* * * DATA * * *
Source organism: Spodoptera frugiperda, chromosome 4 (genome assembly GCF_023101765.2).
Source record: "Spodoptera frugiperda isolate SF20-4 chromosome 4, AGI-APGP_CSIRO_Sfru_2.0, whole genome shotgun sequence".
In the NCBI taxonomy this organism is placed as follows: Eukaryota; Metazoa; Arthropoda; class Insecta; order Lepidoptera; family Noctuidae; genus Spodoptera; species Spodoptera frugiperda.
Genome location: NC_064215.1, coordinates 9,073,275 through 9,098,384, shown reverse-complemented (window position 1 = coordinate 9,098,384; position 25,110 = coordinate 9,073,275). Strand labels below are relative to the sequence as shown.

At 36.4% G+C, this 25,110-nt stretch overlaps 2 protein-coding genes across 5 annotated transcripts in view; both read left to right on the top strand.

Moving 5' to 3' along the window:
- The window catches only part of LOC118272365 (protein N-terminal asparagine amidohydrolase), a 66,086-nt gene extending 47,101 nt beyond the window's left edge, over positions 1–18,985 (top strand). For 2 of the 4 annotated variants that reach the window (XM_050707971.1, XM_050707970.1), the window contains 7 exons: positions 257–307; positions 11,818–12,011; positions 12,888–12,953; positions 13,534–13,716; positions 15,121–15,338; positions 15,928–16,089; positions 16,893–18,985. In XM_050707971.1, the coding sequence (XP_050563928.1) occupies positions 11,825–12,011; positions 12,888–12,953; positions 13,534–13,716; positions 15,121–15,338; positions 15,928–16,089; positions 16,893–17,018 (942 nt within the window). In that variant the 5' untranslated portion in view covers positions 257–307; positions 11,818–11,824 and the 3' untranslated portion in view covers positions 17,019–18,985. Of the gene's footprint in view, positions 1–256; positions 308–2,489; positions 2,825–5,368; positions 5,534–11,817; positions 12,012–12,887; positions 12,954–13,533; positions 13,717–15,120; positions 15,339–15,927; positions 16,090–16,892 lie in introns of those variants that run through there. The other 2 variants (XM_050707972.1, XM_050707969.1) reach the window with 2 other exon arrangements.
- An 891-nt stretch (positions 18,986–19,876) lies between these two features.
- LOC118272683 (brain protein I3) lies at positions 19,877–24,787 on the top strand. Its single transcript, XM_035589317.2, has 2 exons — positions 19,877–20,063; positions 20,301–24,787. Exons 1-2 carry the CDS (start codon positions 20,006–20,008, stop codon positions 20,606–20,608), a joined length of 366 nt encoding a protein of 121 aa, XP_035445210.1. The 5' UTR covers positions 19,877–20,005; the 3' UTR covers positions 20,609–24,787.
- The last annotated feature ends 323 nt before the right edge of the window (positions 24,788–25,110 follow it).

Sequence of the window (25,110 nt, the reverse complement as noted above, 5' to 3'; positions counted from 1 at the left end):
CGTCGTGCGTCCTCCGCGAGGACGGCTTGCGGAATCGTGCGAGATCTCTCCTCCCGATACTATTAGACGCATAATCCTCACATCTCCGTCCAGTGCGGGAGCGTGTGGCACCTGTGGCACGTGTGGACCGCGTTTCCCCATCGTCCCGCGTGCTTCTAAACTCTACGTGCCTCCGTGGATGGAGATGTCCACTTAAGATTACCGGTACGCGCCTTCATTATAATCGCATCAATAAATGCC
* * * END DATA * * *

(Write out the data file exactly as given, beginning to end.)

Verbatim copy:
Source organism: Spodoptera frugiperda, chromosome 4 (genome assembly GCF_023101765.2).
Source record: "Spodoptera frugiperda isolate SF20-4 chromosome 4, AGI-APGP_CSIRO_Sfru_2.0, whole genome shotgun sequence".
In the NCBI taxonomy this organism is placed as follows: Eukaryota; Metazoa; Arthropoda; class Insecta; order Lepidoptera; family Noctuidae; genus Spodoptera; species Spodoptera frugiperda.
Genome location: NC_064215.1, coordinates 9,073,275 through 9,098,384, shown reverse-complemented (window position 1 = coordinate 9,098,384; position 25,110 = coordinate 9,073,275). Strand labels below are relative to the sequence as shown.

At 36.4% G+C, this 25,110-nt stretch overlaps 2 protein-coding genes across 5 annotated transcripts in view; both read left to right on the top strand.

Moving 5' to 3' along the window:
- The window catches only part of LOC118272365 (protein N-terminal asparagine amidohydrolase), a 66,086-nt gene extending 47,101 nt beyond the window's left edge, over positions 1–18,985 (top strand). For 2 of the 4 annotated variants that reach the window (XM_050707971.1, XM_050707970.1), the window contains 7 exons: positions 257–307; positions 11,818–12,011; positions 12,888–12,953; positions 13,534–13,716; positions 15,121–15,338; positions 15,928–16,089; positions 16,893–18,985. In XM_050707971.1, the coding sequence (XP_050563928.1) occupies positions 11,825–12,011; positions 12,888–12,953; positions 13,534–13,716; positions 15,121–15,338; positions 15,928–16,089; positions 16,893–17,018 (942 nt within the window). In that variant the 5' untranslated portion in view covers positions 257–307; positions 11,818–11,824 and the 3' untranslated portion in view covers positions 17,019–18,985. Of the gene's footprint in view, positions 1–256; positions 308–2,489; positions 2,825–5,368; positions 5,534–11,817; positions 12,012–12,887; positions 12,954–13,533; positions 13,717–15,120; positions 15,339–15,927; positions 16,090–16,892 lie in introns of those variants that run through there. The other 2 variants (XM_050707972.1, XM_050707969.1) reach the window with 2 other exon arrangements.
- An 891-nt stretch (positions 18,986–19,876) lies between these two features.
- LOC118272683 (brain protein I3) lies at positions 19,877–24,787 on the top strand. Its single transcript, XM_035589317.2, has 2 exons — positions 19,877–20,063; positions 20,301–24,787. Exons 1-2 carry the CDS (start codon positions 20,006–20,008, stop codon positions 20,606–20,608), a joined length of 366 nt encoding a protein of 121 aa, XP_035445210.1. The 5' UTR covers positions 19,877–20,005; the 3' UTR covers positions 20,609–24,787.
- The last annotated feature ends 323 nt before the right edge of the window (positions 24,788–25,110 follow it).

Sequence of the window (25,110 nt, the reverse complement as noted above, 5' to 3'; positions counted from 1 at the left end):
CGTCGTGCGTCCTCCGCGAGGACGGCTTGCGGAATCGTGCGAGATCTCTCCTCCCGATACTATTAGACGCATAATCCTCACATCTCCGTCCAGTGCGGGAGCGTGTGGCACCTGTGGCACGTGTGGACCGCGTTTCCCCATCGTCCCGCGTGCTTCTAAACTCTACGTGCCTCCGTGGATGGAGATGTCCACTTAAGATTACCGGTACGCGCCTTCATTATAATCGCATCAATAAATGCC